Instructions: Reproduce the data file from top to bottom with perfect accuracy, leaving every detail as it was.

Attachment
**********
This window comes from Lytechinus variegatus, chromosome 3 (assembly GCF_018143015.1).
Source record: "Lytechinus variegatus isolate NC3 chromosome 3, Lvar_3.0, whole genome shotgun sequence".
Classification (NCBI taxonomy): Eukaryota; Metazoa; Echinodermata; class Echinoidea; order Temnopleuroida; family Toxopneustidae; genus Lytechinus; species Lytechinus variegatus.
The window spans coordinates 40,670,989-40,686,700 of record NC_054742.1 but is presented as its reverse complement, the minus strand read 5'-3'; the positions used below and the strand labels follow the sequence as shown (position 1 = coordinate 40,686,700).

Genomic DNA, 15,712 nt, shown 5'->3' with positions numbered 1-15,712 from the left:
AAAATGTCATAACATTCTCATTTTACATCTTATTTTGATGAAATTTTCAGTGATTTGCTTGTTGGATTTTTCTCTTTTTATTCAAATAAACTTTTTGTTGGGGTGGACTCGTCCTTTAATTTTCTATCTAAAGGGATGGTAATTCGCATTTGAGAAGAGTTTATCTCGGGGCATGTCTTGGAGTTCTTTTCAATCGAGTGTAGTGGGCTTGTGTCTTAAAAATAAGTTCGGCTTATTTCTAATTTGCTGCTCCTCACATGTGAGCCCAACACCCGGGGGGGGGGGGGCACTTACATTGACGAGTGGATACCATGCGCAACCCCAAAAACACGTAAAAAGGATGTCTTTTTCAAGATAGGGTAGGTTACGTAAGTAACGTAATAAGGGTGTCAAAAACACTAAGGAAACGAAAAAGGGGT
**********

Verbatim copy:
This window comes from Lytechinus variegatus, chromosome 3 (assembly GCF_018143015.1).
Source record: "Lytechinus variegatus isolate NC3 chromosome 3, Lvar_3.0, whole genome shotgun sequence".
Classification (NCBI taxonomy): Eukaryota; Metazoa; Echinodermata; class Echinoidea; order Temnopleuroida; family Toxopneustidae; genus Lytechinus; species Lytechinus variegatus.
The window spans coordinates 40,670,989-40,686,700 of record NC_054742.1 but is presented as its reverse complement, the minus strand read 5'-3'; the positions used below and the strand labels follow the sequence as shown (position 1 = coordinate 40,686,700).

Genomic DNA, 15,712 nt, shown 5'->3' with positions numbered 1-15,712 from the left:
AAAATGTCATAACATTCTCATTTTACATCTTATTTTGATGAAATTTTCAGTGATTTGCTTGTTGGATTTTTCTCTTTTTATTCAAATAAACTTTTTGTTGGGGTGGACTCGTCCTTTAATTTTCTATCTAAAGGGATGGTAATTCGCATTTGAGAAGAGTTTATCTCGGGGCATGTCTTGGAGTTCTTTTCAATCGAGTGTAGTGGGCTTGTGTCTTAAAAATAAGTTCGGCTTATTTCTAATTTGCTGCTCCTCACATGTGAGCCCAACACCCGGGGGGGGGGGGGCACTTACATTGACGAGTGGATACCATGCGCAACCCCAAAAACACGTAAAAAGGATGTCTTTTTCAAGATAGGGTAGGTTACGTAAGTAACGTAATAAGGGTGTCAAAAACACTAAGGAAACGAAAAAGGGGT